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Persepolis | The Joke | Summary

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Summary

Marjane is worried everyone knows about her "failure" in Europe, but she can't avoid her friends, neighbors, and family forever. A parade of relatives drifts through her parents' house, but the only person she wants to see is her grandmother, who is the same as she has always been. Then Marjane reconnects with her closest girlfriends from school. That may have been a mistake. They all look like "heroines of American TV series, ready to get married at the drop of a hat" and think she looks like a nun. Upon seeing their shocked expressions when they learn she didn't frequent nightclubs in Vienna, Marjane wonders why they were ever friends in the first place.

Feeling "terribly alone," Marjane has her mother get the contact information for Kia, her old childhood friend who was badly injured in the war. Marjane is initially shocked by Kia's appearance—he's missing an arm and a leg and confined to a wheelchair. Marjane feels uncomfortable, but then Kia breaks the ice with a bawdy joke. They talk for hours and keep in touch even after he moves to the United States.

Analysis

Marjane is constantly worried people will learn about her "European failure" when in fact she didn't fail at all. She managed to survive on her own for four years, which is a huge accomplishment for someone only in high school. Yet she believes she let her parents down by coming home again. She doesn't see the only person disappointed in her is herself. Getting together with Kia helps her put things into perspective. "We can only feel sorry for ourselves when our misfortunes are still supportable," she reflects. Kia has arguably endured more hardships than Marjane, but he's able to laugh and joke around and plan for his future. He doesn't wallow in self-pity or self-loathing, which is a lesson Marjane takes to heart.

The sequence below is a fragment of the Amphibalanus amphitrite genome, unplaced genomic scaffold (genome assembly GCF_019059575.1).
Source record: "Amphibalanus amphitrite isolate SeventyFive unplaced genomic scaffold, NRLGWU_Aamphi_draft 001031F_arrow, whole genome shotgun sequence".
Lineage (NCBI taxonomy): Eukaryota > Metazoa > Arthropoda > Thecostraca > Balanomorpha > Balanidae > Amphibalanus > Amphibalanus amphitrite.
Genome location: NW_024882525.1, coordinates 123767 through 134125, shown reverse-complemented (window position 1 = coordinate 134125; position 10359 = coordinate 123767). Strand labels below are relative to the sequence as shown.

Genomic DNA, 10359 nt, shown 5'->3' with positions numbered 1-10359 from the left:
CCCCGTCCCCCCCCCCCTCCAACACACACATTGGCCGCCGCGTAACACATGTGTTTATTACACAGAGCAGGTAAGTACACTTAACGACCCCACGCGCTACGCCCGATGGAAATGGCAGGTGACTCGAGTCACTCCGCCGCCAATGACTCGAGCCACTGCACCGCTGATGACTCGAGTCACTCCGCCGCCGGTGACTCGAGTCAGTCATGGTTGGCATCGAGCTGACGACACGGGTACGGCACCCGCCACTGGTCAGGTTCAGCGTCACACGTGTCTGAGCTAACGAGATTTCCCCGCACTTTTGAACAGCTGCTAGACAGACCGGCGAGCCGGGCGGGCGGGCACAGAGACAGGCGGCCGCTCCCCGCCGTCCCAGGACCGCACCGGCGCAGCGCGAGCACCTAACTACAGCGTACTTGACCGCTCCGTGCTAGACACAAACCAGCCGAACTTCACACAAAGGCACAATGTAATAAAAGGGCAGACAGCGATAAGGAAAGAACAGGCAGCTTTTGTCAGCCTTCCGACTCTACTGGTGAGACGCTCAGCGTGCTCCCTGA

Marjane feels a kinship with Kia that is missing in her relationship with her girlfriends. "We were the same age, which should make it easier to connect," she says, when in fact their ages probably make it harder for them to understand one another. While Marjane imagined everyone and everything in Iran staying as she left it, her girlfriends assumed she was living out the dreams of every Iranian teenager eager for freedom from Islamic rule. They don't understand the reality of living on one's own in the West just as she doesn't understand their makeup and clothes are "an act of resistance on their part." She connects more with Kia because they both have endured traumatic experiences. Her girlfriends haven't.

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